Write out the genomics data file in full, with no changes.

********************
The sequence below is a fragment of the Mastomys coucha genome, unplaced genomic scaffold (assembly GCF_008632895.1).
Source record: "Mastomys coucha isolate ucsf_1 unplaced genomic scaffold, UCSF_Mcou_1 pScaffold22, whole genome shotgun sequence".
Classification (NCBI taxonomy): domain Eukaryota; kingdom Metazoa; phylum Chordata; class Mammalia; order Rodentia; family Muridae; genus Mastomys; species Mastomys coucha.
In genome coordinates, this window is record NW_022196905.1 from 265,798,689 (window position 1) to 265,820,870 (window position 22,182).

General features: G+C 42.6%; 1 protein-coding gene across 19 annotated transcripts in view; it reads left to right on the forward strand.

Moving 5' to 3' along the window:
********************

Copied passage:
The sequence below is a fragment of the Mastomys coucha genome, unplaced genomic scaffold (assembly GCF_008632895.1).
Source record: "Mastomys coucha isolate ucsf_1 unplaced genomic scaffold, UCSF_Mcou_1 pScaffold22, whole genome shotgun sequence".
Classification (NCBI taxonomy): domain Eukaryota; kingdom Metazoa; phylum Chordata; class Mammalia; order Rodentia; family Muridae; genus Mastomys; species Mastomys coucha.
In genome coordinates, this window is record NW_022196905.1 from 265,798,689 (window position 1) to 265,820,870 (window position 22,182).

General features: G+C 42.6%; 1 protein-coding gene across 19 annotated transcripts in view; it reads left to right on the forward strand.

Moving 5' to 3' along the window: